Earlier this month, Greer Macallister wrote a post for WU entitled, All the Things I Don’t Know, which struck a chord. In this day and age of double-masking, remote learning, and where should I get my COVID test today, I often wake up less with the Carrie Bradshaw “I couldn’t help but wonder” mindset, and more of a “how in the [insert expletive] am I going to answer that?”
You see, I spend a good portion of each day answering questions. There are the mom questions…”what did you pack me for snack?” There are the wife questions … “do I have 10 minutes to finish up this deck before dinner?” While the dog can’t speak, his eyes, tail wags, and door scratches are just loaded with questions. And since almost everything is about food, my answers don’t require much thought or even complete sentences. But then I’ll get a client question, which might go something like this: “My publisher got me something called a BookBub deal that’s running early next week in the historical fiction category, and my first question is, what’s BookBub? My second question is what else is it that I should be doing to support that deal? My third question is what will you be doing to support that deal?
These questions require greater thought, a review of the calendar, a discussion with my team, and a strategic plan. Sometimes still a client is having trouble understanding it all and then we make arrangements for a call where I lead him or her to various websites and social media platforms to get a clearer picture.
And I genuinely enjoy all of this.
With this pandemic year, where we question everything and everyone, the unknown about the book world feels a little deeper and darker. I think more about all the things I don’t know. I question more of what I do know. And I wouldn’t be surprised if everything changed completely tomorrow.
But for now, here are some of the more common questions I’ve been asked this pandemic year. I had a little help from friends in answering them.
1. [Insert Author Name] is on [Insert National Morning Show like Good Morning America] talking about the same thing my book is about. Why didn’t they choose me and can you go back to them?
We don’t usually get feedback about why a producer went with one author over another, but the reasons can be many including: that particular author may have an already established relationship with the network/show and is called on to be their expert on that topic whenever it is in the news; the author may be more well-known and have a larger following on social media, which is definitely a factor when producers are considering guests; that author may have an affiliation with an organization that can help amplify the segment that others do not; and that author may have clips to past TV interviews that show they would be engaging and have experience on TV. Those are just some possible reasons and publicists rarely, if ever, get feedback as to why a specific author was not booked. The producers do not have the time or bandwidth to report back with that level of feedback. I don’t expect they will be covering this topic again so soon, but I will continue to follow up as is appropriate to be sure you are on their radar as an expert for future bookings around the topic.—Kathleen Carter is a book publicist and founder of Kathleen Carter Communications, a literary p.r. agency.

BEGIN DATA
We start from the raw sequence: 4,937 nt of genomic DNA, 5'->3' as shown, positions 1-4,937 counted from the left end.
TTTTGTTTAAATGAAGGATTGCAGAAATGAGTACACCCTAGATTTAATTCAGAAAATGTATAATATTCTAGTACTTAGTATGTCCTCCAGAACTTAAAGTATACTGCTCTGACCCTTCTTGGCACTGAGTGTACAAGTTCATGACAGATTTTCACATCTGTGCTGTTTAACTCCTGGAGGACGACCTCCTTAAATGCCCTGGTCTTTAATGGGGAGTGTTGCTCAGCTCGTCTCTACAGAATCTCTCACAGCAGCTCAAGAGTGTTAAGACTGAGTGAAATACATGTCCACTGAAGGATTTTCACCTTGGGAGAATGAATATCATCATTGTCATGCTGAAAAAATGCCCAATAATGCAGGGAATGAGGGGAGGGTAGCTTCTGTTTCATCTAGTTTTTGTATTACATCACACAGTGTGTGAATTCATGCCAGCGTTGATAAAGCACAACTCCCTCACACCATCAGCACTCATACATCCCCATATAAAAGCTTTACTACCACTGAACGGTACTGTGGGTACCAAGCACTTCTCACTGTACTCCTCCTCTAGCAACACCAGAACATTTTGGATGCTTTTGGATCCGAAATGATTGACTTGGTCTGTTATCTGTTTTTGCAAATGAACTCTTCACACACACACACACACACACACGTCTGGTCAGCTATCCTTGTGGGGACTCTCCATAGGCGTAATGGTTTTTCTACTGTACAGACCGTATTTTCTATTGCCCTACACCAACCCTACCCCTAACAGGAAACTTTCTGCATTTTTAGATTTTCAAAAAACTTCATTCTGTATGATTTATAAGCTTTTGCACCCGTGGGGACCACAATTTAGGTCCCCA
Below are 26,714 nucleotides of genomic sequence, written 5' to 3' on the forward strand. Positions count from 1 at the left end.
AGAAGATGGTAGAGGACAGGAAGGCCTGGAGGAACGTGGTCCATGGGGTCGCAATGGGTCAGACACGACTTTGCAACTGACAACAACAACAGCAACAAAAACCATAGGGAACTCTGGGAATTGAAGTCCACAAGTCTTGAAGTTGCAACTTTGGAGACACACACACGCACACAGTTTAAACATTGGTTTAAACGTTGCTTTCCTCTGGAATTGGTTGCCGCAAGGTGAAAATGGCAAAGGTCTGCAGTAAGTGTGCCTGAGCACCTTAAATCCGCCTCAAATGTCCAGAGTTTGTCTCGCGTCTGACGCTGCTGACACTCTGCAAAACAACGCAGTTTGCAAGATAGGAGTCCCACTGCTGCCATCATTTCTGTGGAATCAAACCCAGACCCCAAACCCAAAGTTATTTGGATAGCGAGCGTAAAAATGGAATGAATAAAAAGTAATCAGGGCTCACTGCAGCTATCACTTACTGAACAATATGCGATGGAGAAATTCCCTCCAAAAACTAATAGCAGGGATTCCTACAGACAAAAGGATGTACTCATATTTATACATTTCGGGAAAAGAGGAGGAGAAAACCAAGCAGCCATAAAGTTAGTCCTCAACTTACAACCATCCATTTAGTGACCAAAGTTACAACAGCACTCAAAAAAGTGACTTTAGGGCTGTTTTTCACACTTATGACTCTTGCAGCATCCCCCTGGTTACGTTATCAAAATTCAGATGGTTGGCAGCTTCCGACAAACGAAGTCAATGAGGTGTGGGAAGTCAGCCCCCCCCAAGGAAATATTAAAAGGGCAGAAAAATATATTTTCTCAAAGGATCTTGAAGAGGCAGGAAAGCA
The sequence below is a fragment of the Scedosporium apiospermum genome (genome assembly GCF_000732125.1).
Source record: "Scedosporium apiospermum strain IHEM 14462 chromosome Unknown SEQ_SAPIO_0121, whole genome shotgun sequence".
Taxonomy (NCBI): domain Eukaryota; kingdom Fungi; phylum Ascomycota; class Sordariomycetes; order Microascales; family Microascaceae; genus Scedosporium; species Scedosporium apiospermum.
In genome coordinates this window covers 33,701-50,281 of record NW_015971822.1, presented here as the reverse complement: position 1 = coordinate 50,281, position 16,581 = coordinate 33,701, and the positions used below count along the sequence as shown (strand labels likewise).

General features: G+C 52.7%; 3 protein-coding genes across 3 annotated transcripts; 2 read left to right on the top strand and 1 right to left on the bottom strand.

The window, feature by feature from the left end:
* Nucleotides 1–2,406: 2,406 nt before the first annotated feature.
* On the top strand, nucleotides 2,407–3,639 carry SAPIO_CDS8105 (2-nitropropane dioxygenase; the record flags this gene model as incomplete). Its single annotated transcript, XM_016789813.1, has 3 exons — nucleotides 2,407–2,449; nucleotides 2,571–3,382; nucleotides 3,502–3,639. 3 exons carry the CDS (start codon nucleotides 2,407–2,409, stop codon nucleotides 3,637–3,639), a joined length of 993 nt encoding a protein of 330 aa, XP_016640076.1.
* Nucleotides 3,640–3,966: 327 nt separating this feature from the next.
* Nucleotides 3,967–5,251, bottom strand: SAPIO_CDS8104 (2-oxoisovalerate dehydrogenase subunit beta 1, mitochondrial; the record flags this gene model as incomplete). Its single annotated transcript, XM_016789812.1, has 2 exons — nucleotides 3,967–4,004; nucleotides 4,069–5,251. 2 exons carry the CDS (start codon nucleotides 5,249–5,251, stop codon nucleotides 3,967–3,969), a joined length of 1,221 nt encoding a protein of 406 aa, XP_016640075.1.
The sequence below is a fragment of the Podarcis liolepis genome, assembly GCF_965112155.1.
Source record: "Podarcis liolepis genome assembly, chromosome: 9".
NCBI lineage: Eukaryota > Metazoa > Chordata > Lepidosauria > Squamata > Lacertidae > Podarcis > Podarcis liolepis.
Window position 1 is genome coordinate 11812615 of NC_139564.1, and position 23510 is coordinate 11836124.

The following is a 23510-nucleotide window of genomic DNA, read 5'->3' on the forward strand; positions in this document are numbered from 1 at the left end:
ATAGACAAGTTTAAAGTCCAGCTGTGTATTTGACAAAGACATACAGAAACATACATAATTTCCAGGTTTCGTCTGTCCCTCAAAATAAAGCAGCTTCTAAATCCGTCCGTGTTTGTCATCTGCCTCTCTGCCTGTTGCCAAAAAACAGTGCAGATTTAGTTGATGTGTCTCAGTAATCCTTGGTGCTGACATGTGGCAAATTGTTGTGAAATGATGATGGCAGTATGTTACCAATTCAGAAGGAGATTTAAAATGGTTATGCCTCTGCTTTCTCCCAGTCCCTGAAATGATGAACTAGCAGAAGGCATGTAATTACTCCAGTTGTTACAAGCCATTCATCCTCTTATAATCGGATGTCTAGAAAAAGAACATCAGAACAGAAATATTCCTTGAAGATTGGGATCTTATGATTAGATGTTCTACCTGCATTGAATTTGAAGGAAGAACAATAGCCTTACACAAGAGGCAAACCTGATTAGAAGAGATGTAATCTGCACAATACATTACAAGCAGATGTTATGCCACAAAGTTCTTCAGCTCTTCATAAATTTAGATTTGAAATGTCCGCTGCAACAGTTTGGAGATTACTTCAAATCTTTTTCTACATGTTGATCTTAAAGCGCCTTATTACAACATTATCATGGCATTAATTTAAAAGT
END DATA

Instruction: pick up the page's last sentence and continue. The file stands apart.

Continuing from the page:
2. Why did [Insert Bookstagrammer or Book Blogger Name] post that negative review? Can you get them to take it down?
Although it doesn’t happen very often, a blogger will sometimes post a negative or lukewarm review of a book. In my experience, this happens if a character or situation depicted in the novel makes the reader connect negatively on a personal level. More and more we see movies and television shows proactively post trigger warnings, and unfortunately, this has not yet been adopted by the book industry. The reader may have also selected a book to read that wasn’t the right fit after seeing others review it, and then find that they could not connect with the novel.Due to the strong relationships that I have built with the blogger community, typically an open and honest discussion will happen if a reader is not enjoying the book. Sometimes all it requires is a follow up on how negative critiques of a book can change ratings on review sites and what books will work better in the future to feature on social media. As a facilitator of virtual book tours, these situations help me in understanding the types of books that a certain blogger may or may not enjoy in the future and bring me closer to my community of bloggers.—Suzanne Leopold, founder of Suzy Approved Book Tours.
3. I have a really friendly relationship on Instagram with this [Insert Book Media Professional or Book Influencer] but they didn’t include me in their monthly round-up or event—did I do something wrong?
Book influencers must diversify their lists based on genre, publisher, time of the year, etc. They simply cannot include every book or author. That doesn’t mean they won’t promote your book elsewhere or that they won’t promote your next book.—Andrea Peskind Katz, founder of Great Thoughts blog and the Great Thoughts’ Great Readers Book Salon on Facebook.
4. I support other authors on social media all the time, it was disappointing that they didn’t do the same for me during my launch. Did I do something wrong?
And I’m sorry for that, but you never really know what another person is going through. Give support because that is who you are. Don’t give support because that is who you are.
What I tell my clients: don’t ever stop wishing and hoping, but don’t set your expectations so high that this book business becomes a disappointment. Remember what your mama taught you, and prioritize etiquette. Someone is always watching.—Me